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Editorial Note by Historical Chair: "In his article below, guest columnist Stan R. Caldwell, P.E. takes a fresh look at the “history” of climate change. Stan has served Halff Associates, Inc. as Vice President and Manager of the Structures Group since 1988. A local member of the Dallas Branch ASCE, Stan has served in numerous ASCE positions during his career. Most recently he was a Director on the ASCE National Board of Direction from 2005-2008 and a Member of the National Executive Committee for 2007-2008."

Climate Change by Stan R. Caldwell, P.E., SECB

Climate change? The climate has been changing since the earth began spinning. Global warming? While it is true that we are about 1.4°F warmer than our great grandfathers, we remain about 2.7°F cooler than the Crusaders, 4.3°F cooler than the Romans, and 18.0°F cooler than the dinosaurs. Most of the warming over the past 100 years took place before the 1940s and the industrialization that followed World War II. In fact, we might now be witnessing stabilization, or perhaps even reversal. The plain facts are that 2008 was cooler than 2007, which in turn was cooler than 2006. Over the past two years, more than thirty years of temperature increases have nearly been erased.

Sea levels? They have been rising for the past 17,000 years, since the end of the last great Ice Age. However, the rate has been steadily decreasing. In the next 100 years, sea levels are projected to rise less than 6”. Polar ice caps? One, the Arctic, has been shrinking, and that might open up important new shipping routes. The other, the Antarctic, has been growing, and its ice sheet currently is the largest on record. Polar bears? In 1950, their population was estimated at 5,000. Today, there are at least 22,000 polar bears and they are thriving. Hurricane intensity and frequency? NOAA announced last year that global warming should reduce storm intensity and have no impact on storm frequency.

Greenhouse gases (GGs)? GGs account for less than 2.0% of the atmosphere. Carbon Dioxide (CO2) accounts for about 3.6% of all GGs. Humans contribute about 3.4% of total CO2 emissions. Overall, humanity is responsible for less than 0.25% of the total claimed "greenhouse effect". Cutting human CO2 emissions by 80%, a stated goal of President Obama and the limit of what might be possible, will have little or no measurable impact on global warming. Nevertheless, legislation has been recently introduced (Waxman-Markey Cap & Trade) with just that intent. If this becomes law, it will have a disastrous impact on the United States economy: the net loss of about 2.5 million jobs, an inflation-adjusted increase in energy costs of up to 74% (gasoline) and 90% (electricity), an inflation-adjusted increase in the federal debt of about 26%, and a drop in the Gross Domestic Product (GDP) of more than $9.6 trillion.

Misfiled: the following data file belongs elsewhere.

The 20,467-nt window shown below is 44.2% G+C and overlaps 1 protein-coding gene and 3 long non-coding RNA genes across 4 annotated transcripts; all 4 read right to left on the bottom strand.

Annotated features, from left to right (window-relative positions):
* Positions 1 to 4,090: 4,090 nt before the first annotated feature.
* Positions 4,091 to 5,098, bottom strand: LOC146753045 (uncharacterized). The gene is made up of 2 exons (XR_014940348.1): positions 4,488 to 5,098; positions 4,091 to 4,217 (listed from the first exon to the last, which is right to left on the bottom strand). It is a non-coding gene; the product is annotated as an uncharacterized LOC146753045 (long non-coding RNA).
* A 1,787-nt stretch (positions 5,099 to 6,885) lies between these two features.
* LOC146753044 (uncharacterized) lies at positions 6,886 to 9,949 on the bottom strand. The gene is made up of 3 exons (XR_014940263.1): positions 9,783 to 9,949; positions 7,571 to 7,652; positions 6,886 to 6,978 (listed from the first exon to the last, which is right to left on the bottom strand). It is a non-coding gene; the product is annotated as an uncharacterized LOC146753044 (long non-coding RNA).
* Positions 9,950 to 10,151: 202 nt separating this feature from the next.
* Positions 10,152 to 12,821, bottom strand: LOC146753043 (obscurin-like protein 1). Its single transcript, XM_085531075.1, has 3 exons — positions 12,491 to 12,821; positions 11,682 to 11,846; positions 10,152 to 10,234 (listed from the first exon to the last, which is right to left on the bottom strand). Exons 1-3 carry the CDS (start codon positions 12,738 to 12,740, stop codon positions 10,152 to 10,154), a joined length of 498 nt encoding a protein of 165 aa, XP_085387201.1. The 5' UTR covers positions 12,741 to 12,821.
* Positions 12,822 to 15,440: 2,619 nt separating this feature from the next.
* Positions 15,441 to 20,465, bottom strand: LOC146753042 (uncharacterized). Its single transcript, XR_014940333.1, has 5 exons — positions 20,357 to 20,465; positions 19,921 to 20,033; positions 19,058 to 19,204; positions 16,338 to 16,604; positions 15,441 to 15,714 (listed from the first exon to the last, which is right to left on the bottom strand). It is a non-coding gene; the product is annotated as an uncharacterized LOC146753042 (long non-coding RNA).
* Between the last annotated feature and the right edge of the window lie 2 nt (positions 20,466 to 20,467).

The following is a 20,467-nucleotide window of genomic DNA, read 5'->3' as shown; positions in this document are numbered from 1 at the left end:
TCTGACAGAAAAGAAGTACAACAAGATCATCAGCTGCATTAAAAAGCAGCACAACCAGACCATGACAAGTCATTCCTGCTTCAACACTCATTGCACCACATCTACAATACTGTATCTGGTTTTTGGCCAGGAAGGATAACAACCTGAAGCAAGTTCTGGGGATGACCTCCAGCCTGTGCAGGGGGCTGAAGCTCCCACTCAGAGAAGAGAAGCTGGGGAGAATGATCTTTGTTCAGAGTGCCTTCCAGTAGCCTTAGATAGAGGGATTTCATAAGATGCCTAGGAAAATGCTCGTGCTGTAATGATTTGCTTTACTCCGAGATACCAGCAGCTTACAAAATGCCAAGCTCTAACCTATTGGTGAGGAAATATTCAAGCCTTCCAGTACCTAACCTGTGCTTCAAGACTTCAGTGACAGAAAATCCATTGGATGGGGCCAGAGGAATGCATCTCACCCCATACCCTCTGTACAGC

Climate scientists have not yet been able to firmly establish a link between GGs and climate change. John Christy, a leading climate scientist and a member of the United Nations IPCC that shared the Nobel Peace Prize with Al Gore, wrote an editorial in the Wall Street Journal in November 2007. He stated “I see neither the developing catastrophe nor the smoking gun proving that human activity is to blame for most of the warming we see… There are some of us who remain so humbled by the task of measuring and understanding the extraordinarily complex climate system that we are skeptical of our ability to know what it is doing and why… Mother Nature simply operates at a level of complexity that is, at this point, beyond the mastery of mere mortals (such as scientists) and the tools available to us.”

History is also instructive. As recently as the 1970s, some were declaring that GGs would inevitably lead to catastrophic global cooling by 2000. For example, in a January 1970 Issue, Newsweek Magazine proclaimed “The planet will cool, water vapor will fall and freeze, and a new Ice Age will be born.” In April 1970, Kenneth Watt wrote “The world will be 11 degrees colder in the year 2000. This is about twice what it would take to put us into an ice age.” Six years later, Lowell Ponte wrote “This cooling has already killed hundreds of thousands of people. If it continues and no strong action is taken, it will cause world famine, world chaos and world war, and this could all come about before the year 2000.” Now, less than four decades later, their successor alarmists are declaring just the opposite.

Climate change remains a subject of ongoing study and unresolved debate among climate scientists worldwide. This is well beyond the knowledge, experience, and responsibility of the civil engineering community. Timothy Wirth, the President of the United Nations Foundation, has stated “We’ve got to ride the global warming issue. Even if the theory of global warming is wrong, we will be doing the right thing.” Licensed professional engineers cannot ethically adopt this the-ends-justify-the-means approach. We must have the discipline to avoid speculation and media hype. For us, doing the right thing means focusing on adaptation rather than on mitigation. It also means taking a leading role in creating a more sustainable natural and built environment based on innovation, best practices, and established science.

- John P. Wier, P.E., R.P.L.S., Historical Chair, Fort Worth Branch ASCE, August 2009

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